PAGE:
Masters – a matter of focus
This year the EL Gazette has gone for a new approach in its listing of UK and Irish masters degrees – the focus of each course. Melanie Butler explains why it was time for a change.
For the first time in over twenty years the Gazette has redesigned its annual listing of ELT-related masters in the UK and Ireland, following an analysis of feedback from postgraduate students on such courses published in the ‘Good MA Guide’ in our June edition last year.
This year we arranged the masters degrees into four categories. This table lists the education-focused ones. For more information on how we organised the listings, please see below the chart.
* = programme open to new teachers (does not list teaching experience as an entry requirement)
Fees for the courses below are listed according to the most recent data on the universities’ websites. They are shown here as an indication only; for more current information, please contact the institutions themselves (by clicking on the course names below).
|Centre name||Course name||Teaching practice||Course length||Course fees||Start dates||Entry requirements|
|Birmingham, University of||MA Tefl (School of Education)*||microteaching, materials design projects, observation of teaching and visits to schools||FT: 1 year; PT: 2–6 years||FT: £5,940 (EU), £13,665 (O); PT: £1,980 each year (EU) £4,250-4,555 each year (O)||Sep||Good first degree in a relevant subject, teaching experience is welcome but not essential, Interest in Tefl/language teaching, Ielts 6.5 (6.0 in every band)|
|Edinburgh, University of||MSc Tesol (in the Moray House School of Education)*||In-class microteaching (not assessed)||FT: 1 year; PT: 2–6 years||FT: £7,450 (EU); £15,100 (O)||Sep||UK 2:1 honours degree or equivalent in language or related subject areas. Ielts 7 (6.5 in writing and 6.0 in the other bands)|
|MSc Education: Language – Theory, Practice & Literacy||No||As above||As above||Sep||As above|
|MSc Language Teaching||No||As above||As above||Sep||As above|
|Exeter, University of||MEd Tesol in Exeter*||Placements||FT: 1 year||FT: £6,500 (EU), £14,500 (O); PT: £3,250 (EU)||Sep||First degree in language or in education equivalent to a UK second class honours. Ielts 6.5, with no less than 6.0 in any section|
|MEd Tesol Summer Intensive||Placements||PT: 3 years, two consecutive summers||Per module: £1,083 (EU), £2,417 (O)||July||First degree in language or education, teaching qualification, and two years’ experience. Ielts 6.5, with minimum 6.0 in each section|
|Goldsmiths, University of London||MA Multilingualism, Linguistics and Education||No||FT: 1 year, PT: 2 years||FT: £4,750 (EU), £11,700 (O)||Sep||2:1 degree in a related field, Ielts 6.5 (6.5 in the written element and no individual element lower than 6.0)|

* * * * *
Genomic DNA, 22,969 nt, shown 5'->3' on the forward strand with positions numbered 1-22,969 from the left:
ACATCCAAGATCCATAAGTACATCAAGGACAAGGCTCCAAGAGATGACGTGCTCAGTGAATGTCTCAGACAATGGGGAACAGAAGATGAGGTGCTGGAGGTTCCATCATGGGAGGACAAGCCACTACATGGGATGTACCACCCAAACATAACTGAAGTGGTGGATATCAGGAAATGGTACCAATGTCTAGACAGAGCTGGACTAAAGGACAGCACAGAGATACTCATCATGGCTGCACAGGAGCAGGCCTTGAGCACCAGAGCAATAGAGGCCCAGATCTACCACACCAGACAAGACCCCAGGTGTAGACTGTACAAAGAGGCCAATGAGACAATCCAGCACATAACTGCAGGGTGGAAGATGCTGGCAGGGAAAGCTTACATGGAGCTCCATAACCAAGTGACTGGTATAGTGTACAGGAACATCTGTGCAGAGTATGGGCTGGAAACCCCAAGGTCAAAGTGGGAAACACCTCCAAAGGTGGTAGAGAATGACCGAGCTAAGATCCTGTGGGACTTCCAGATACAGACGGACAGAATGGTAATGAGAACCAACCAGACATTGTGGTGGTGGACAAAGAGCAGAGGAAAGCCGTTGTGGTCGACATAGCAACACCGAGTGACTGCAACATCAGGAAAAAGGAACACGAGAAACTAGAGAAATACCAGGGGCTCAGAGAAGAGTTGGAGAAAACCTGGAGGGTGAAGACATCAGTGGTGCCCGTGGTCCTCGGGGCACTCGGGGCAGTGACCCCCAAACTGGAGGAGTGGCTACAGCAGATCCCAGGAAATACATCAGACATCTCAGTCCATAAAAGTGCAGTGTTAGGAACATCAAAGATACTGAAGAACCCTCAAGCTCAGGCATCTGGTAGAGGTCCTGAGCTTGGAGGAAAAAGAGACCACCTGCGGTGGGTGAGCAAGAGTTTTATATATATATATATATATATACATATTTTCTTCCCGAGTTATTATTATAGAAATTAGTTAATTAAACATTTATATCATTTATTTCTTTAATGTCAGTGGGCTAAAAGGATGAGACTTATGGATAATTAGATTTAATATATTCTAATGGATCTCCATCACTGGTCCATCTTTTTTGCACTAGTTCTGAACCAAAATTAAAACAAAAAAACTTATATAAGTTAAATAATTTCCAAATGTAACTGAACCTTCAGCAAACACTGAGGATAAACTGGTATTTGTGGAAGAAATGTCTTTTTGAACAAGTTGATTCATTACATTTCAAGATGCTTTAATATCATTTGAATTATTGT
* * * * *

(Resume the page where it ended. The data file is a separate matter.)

|Institute of Education, University of London||MA Bilingual Learners*||No||FT: 1 year, PT: 2 years||FT: £5,940 (EU), £13,410 (O); PT: £2,970 (EU) £6,705 (O)||Oct, Jan, Apr||Good first degree. Most applicants have a teaching qualification, but this is not a formal requirement|
|MA English, Globalisation and Language Policy||No||FT: 1 year, PT: 2 years||As above||Oct||Good first degree and appropriate teaching and/or management experience.|
|Oxford, University of||MSc Applied Linguistics and Second Language Acquisition*||No||FT: 1 year, PT: 2 years||FT: £7,970 (EU), £15,345 (O)||Oct||2:1 or equivalent qualification, preferably in the social sciences. Three highly positive academic references. Ielts 7.5 or equivalent|
|Queen’s University Belfast||MSc Tesol||FT: 1 year; PT: up to 5 years||FT: £4,400 (EU), £11,625 (O); PT: £24.44 per credit (EU)||Sep||Second class honours degree, or a degree with at least five years’ professional experience, relevant teaching experience, Ielts 6.5 with minimum 5.5 in all elements|
|Reading, University of||MA English Language Teaching (Dissertation and Taught modules)||No||FT: 12 months; PT: 2 years; DL: 2-5 years||FT: £5,500 (EU), £12,600 (O); PT: £3,025 (EU), £6,930 (O)||Oct||2:1 and two years’ full-time experience in teaching English as a second or a foreign language or professional qualifications (Delta or equivalent) and several years’ ELT experience.|
|MA English Language Teaching (Portfolio)*||Yes||As above||As above||Oct||Good relevant university degree (2:1 or equivalent)|
|Ulster, University of||MA Tesol with six weeks overseas teaching practice placement*||Six-week teaching practice in Hungary||FT: 1 year; PT: 2 years||FT: £4,020 (EU), £10,430 (O)||Sep||Honours degree or equivalent qualification. Subjects other than language-based disciplines are acceptable. Ielts 6.0 or equivalent|